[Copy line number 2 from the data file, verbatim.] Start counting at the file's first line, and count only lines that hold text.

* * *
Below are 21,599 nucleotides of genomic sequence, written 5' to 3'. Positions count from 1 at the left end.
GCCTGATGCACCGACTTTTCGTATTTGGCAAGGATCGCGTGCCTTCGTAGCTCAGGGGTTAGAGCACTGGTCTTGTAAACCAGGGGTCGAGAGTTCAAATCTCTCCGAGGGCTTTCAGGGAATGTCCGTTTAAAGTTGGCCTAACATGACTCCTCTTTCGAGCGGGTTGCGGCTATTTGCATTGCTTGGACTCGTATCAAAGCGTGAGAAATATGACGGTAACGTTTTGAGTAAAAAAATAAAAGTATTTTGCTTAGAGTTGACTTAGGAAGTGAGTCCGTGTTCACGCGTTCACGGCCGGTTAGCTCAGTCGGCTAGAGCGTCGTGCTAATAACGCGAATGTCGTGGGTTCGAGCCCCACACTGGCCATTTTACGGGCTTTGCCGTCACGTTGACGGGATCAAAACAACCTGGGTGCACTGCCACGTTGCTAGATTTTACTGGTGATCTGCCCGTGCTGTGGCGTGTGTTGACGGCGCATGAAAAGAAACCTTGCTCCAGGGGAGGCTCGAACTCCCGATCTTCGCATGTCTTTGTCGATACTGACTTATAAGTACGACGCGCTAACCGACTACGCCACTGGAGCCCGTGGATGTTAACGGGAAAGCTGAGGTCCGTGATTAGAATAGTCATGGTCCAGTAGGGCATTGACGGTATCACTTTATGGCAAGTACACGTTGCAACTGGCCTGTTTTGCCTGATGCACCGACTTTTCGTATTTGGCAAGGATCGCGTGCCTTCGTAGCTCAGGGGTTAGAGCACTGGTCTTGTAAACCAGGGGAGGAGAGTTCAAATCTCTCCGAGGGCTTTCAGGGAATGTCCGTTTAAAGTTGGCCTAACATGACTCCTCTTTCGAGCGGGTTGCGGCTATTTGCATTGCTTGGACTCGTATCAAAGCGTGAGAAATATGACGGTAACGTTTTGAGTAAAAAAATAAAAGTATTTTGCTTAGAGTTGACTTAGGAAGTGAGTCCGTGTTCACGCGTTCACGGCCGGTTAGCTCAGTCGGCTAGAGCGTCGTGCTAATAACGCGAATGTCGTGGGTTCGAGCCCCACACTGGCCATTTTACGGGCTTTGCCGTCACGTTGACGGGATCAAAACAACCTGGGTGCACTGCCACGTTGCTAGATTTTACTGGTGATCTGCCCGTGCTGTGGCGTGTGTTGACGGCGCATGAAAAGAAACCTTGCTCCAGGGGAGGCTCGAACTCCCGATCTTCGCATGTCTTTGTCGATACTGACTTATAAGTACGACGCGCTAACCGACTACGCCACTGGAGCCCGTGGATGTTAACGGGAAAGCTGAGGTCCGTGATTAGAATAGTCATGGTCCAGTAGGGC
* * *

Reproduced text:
GCCTGATGCACCGACTTTTCGTATTTGGCAAGGATCGCGTGCCTTCGTAGCTCAGGGGTTAGAGCACTGGTCTTGTAAACCAGGGGTCGAGAGTTCAAATCTCTCCGAGGGCTTTCAGGGAATGTCCGTTTAAAGTTGGCCTAACATGACTCCTCTTTCGAGCGGGTTGCGGCTATTTGCATTGCTTGGACTCGTATCAAAGCGTGAGAAATATGACGGTAACGTTTTGAGTAAAAAAATAAAAGTATTTTGCTTAGAGTTGACTTAGGAAGTGAGTCCGTGTTCACGCGTTCACGGCCGGTTAGCTCAGTCGGCTAGAGCGTCGTGCTAATAACGCGAATGTCGTGGGTTCGAGCCCCACACTGGCCATTTTACGGGCTTTGCCGTCACGTTGACGGGATCAAAACAACCTGGGTGCACTGCCACGTTGCTAGATTTTACTGGTGATCTGCCCGTGCTGTGGCGTGTGTTGACGGCGCATGAAAAGAAACCTTGCTCCAGGGGAGGCTCGAACTCCCGATCTTCGCATGTCTTTGTCGATACTGACTTATAAGTACGACGCGCTAACCGACTACGCCACTGGAGCCCGTGGATGTTAACGGGAAAGCTGAGGTCCGTGATTAGAATAGTCATGGTCCAGTAGGGCATTGACGGTATCACTTTATGGCAAGTACACGTTGCAACTGGCCTGTTTTGCCTGATGCACCGACTTTTCGTATTTGGCAAGGATCGCGTGCCTTCGTAGCTCAGGGGTTAGAGCACTGGTCTTGTAAACCAGGGGAGGAGAGTTCAAATCTCTCCGAGGGCTTTCAGGGAATGTCCGTTTAAAGTTGGCCTAACATGACTCCTCTTTCGAGCGGGTTGCGGCTATTTGCATTGCTTGGACTCGTATCAAAGCGTGAGAAATATGACGGTAACGTTTTGAGTAAAAAAATAAAAGTATTTTGCTTAGAGTTGACTTAGGAAGTGAGTCCGTGTTCACGCGTTCACGGCCGGTTAGCTCAGTCGGCTAGAGCGTCGTGCTAATAACGCGAATGTCGTGGGTTCGAGCCCCACACTGGCCATTTTACGGGCTTTGCCGTCACGTTGACGGGATCAAAACAACCTGGGTGCACTGCCACGTTGCTAGATTTTACTGGTGATCTGCCCGTGCTGTGGCGTGTGTTGACGGCGCATGAAAAGAAACCTTGCTCCAGGGGAGGCTCGAACTCCCGATCTTCGCATGTCTTTGTCGATACTGACTTATAAGTACGACGCGCTAACCGACTACGCCACTGGAGCCCGTGGATGTTAACGGGAAAGCTGAGGTCCGTGATTAGAATAGTCATGGTCCAGTAGGGC